We can no longer say that anti-Semitism is in retreat

“Burton” isn’t a traditional Jewish surname. My grandfather was born Moshe (Milton) Bergstein. He grew up in Harlem in the 1920s along with his younger brother Levi (Louis). Louis aspired to become a sports journalist, but he knew a Jewish-sounding surname wasn’t going to get him on New York radio. So he changed his name, and his older brother – wanting to share a family name – did so with him. Louis Burton went on to have a distinguished career in New York sports journalism.

This history is not unique to my family.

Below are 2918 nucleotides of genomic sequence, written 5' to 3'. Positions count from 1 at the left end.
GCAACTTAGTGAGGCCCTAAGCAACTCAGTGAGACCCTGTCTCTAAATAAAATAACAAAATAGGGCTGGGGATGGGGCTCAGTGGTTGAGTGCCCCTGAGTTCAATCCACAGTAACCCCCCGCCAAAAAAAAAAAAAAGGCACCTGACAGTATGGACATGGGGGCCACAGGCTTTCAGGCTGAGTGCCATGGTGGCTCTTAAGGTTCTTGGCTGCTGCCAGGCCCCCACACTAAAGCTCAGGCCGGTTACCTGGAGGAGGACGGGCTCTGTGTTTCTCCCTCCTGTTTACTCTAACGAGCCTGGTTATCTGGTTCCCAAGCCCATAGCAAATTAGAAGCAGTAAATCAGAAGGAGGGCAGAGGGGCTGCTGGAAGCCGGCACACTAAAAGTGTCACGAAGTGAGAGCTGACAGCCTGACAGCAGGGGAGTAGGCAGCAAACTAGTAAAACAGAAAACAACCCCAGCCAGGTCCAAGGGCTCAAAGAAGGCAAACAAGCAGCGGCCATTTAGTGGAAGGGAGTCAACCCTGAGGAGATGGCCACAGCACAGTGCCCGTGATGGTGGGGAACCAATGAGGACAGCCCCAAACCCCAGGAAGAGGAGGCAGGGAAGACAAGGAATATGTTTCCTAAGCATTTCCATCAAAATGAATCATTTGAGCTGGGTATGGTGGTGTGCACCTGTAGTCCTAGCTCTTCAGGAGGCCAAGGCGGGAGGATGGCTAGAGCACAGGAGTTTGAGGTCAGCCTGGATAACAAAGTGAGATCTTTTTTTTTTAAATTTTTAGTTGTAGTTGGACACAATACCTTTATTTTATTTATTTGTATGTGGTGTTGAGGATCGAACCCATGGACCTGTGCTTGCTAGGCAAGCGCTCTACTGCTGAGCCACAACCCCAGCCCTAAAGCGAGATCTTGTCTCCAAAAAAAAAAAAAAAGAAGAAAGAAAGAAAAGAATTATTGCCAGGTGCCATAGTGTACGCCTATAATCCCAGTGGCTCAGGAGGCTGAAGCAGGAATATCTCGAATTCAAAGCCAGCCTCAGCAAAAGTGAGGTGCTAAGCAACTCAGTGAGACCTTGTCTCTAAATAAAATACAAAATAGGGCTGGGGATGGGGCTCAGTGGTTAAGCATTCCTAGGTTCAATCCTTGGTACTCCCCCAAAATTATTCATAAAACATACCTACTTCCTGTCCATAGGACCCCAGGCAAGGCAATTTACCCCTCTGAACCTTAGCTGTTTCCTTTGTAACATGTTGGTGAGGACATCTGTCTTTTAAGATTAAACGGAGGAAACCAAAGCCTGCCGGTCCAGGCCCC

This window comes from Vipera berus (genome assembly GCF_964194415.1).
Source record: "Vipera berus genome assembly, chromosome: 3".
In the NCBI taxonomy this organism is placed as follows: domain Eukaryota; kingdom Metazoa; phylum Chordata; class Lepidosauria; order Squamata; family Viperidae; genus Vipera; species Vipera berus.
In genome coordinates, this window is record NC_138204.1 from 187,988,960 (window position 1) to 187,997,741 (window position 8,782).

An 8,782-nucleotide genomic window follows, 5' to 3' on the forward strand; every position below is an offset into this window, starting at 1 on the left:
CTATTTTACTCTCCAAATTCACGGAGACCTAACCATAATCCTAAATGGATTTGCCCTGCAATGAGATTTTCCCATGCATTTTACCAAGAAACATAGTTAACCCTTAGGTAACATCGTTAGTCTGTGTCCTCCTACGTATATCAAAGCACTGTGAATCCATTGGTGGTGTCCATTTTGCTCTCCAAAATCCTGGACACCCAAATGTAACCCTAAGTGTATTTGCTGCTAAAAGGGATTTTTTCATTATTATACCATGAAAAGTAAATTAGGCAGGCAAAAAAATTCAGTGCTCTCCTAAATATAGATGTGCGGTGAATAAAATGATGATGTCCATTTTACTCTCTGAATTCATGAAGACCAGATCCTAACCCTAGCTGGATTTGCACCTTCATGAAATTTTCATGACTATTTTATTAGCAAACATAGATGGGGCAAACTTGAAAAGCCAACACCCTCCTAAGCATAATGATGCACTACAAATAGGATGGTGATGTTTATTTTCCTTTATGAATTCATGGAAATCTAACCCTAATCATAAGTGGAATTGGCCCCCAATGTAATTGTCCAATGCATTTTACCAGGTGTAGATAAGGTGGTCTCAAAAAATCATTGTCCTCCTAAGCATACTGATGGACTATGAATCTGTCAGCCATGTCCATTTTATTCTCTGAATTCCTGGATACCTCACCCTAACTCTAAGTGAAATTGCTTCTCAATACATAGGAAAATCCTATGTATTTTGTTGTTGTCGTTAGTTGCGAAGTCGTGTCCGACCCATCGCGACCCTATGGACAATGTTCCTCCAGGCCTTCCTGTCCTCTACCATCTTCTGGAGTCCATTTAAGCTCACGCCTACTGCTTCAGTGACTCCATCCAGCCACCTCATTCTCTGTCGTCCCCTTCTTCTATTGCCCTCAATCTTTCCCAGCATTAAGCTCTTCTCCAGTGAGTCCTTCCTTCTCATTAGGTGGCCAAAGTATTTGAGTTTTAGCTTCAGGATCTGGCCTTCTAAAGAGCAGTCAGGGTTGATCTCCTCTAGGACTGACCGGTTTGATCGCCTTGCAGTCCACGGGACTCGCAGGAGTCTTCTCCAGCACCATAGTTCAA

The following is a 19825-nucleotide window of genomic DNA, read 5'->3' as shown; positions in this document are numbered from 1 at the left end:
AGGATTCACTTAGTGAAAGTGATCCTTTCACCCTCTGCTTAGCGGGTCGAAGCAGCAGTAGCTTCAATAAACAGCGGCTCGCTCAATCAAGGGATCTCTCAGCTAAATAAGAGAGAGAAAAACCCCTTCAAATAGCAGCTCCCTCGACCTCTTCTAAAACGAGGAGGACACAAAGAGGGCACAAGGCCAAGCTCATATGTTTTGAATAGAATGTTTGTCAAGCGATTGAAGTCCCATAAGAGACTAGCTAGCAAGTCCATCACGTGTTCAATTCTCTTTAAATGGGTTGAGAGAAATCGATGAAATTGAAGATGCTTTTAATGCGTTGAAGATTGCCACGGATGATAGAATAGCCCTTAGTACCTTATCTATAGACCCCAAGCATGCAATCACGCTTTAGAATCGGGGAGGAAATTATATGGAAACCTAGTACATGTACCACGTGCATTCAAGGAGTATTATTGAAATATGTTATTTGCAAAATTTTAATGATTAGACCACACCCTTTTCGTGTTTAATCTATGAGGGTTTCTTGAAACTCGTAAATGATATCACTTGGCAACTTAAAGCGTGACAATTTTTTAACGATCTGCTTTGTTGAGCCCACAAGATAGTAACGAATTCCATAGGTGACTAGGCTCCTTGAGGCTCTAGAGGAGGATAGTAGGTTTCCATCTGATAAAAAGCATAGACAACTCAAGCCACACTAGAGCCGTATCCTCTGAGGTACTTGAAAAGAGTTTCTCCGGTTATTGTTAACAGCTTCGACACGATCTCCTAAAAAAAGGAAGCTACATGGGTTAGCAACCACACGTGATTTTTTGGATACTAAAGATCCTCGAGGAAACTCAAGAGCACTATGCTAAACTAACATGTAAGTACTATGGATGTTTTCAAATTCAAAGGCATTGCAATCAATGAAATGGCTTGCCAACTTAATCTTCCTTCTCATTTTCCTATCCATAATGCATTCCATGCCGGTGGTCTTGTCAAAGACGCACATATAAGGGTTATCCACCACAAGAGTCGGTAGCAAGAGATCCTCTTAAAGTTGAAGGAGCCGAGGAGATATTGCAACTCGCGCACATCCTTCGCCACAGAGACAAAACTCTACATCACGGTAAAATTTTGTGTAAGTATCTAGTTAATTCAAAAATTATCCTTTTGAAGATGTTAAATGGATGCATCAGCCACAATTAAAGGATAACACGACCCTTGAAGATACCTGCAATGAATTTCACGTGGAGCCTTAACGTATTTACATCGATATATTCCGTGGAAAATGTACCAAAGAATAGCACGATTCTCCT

In the 1947 film, Gentleman’s Agreement, Gregory Peck plays New York journalist Philip Green, who is surprised to learn that his secretary changed her name after being rejected for jobs with her Jewish surname. Green goes undercover as a Jew to research anti-Semitism, and discovers discrimination against us in housing, employment, services, and even within his own family. Several Jewish Hollywood producers didn’t want to make this film, fearing repercussions. Actors turned down the lead role. The film was a surprise hit at the box office and received many honors, including the Academy Award for Best Picture.

Jewish “defense” organizations, like JCRC in 1944, were created in this context; to unite our community in standing up to the socially acceptable anti-Semitism of those times. And when, over time, it appeared that anti-Semitism in America was in retreat, our focus shifted to other forms of defense and advocacy.